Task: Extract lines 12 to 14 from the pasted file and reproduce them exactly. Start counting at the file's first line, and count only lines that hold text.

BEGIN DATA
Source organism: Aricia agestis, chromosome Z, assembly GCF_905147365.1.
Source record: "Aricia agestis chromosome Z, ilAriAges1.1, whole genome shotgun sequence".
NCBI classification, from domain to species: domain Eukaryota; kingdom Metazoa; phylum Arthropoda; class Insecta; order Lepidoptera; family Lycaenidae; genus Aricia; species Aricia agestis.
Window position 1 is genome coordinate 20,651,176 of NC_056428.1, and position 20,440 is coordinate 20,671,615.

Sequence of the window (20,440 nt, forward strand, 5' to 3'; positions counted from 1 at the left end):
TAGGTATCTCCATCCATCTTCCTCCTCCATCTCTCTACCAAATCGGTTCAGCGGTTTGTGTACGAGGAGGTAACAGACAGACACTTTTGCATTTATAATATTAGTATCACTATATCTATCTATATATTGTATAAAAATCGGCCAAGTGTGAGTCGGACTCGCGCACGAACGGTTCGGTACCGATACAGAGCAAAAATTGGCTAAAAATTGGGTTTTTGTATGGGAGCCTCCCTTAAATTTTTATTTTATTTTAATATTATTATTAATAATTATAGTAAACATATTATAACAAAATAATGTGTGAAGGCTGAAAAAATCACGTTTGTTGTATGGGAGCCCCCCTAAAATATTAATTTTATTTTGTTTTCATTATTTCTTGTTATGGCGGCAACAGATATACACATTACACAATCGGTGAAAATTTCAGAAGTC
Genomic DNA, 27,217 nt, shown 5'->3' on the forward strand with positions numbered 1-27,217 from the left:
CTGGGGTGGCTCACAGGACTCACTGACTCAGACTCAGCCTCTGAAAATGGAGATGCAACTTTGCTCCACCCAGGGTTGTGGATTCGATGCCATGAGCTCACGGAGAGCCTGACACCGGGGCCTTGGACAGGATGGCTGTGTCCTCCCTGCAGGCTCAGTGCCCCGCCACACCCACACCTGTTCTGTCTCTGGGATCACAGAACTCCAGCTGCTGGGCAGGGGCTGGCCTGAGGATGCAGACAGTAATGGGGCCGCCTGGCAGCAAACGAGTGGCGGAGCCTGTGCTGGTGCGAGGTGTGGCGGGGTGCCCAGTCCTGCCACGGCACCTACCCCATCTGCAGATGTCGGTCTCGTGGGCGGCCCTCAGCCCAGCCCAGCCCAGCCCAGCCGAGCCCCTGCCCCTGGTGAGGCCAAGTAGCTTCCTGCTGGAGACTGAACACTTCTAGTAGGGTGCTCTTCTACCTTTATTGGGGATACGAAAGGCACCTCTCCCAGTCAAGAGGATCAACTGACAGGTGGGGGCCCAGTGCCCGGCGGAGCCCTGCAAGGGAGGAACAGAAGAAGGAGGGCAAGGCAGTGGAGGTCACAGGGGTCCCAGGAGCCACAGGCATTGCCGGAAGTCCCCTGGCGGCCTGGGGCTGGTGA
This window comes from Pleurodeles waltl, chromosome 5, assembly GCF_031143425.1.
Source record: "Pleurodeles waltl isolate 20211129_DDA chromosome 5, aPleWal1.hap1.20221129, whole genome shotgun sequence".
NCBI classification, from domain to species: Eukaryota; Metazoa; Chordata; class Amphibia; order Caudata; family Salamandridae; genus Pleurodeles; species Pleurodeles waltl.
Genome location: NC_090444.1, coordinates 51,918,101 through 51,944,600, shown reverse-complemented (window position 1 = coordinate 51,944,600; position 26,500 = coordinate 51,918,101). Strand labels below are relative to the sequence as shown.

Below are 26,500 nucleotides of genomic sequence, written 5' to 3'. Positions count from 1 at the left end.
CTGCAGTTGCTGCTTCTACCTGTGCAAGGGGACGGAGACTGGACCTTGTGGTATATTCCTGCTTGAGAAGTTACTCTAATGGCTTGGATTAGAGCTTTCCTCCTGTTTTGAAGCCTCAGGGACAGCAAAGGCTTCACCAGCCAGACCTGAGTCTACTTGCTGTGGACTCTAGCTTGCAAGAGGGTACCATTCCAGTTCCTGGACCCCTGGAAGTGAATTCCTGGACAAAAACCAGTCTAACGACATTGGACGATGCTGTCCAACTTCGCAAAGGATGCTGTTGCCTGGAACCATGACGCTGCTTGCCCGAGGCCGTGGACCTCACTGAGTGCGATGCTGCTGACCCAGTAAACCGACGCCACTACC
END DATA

Genome location: NC_090444.1, coordinates 51,918,101 through 51,944,600, shown reverse-complemented (window position 1 = coordinate 51,944,600; position 26,500 = coordinate 51,918,101). Strand labels below are relative to the sequence as shown.

Below are 26,500 nucleotides of genomic sequence, written 5' to 3'. Positions count from 1 at the left end.
CTGCAGTTGCTGCTTCTACCTGTGCAAGGGGACGGAGACTGGACCTTGTGGTATATTCCTGCTTGAGAAGTTACTCTAATGGCTTGGATTAGAGCTTTCCTCCTGTTTTGAAGCCTCAGGGACAGCAAAGGCTTCACCAGCCAGACCTGAGTCTACTTGCTGTGGACTCTAGCTTGCAAGAGGGTACCATTCCAGTTCCTGGACCCCTGGAAGTGAATTCCTGGACAAAAACCAGTCTAACGACATTGGACGATGCTGTCCAACTTCGCAAAGGATGCTGTTGCCTGGAACCATGACGCTGCTTGCCCGAGGCCGTGGACCTCACTGAGTGCGATGCTGCTGACCCAGTAAACCGACGCCACTACC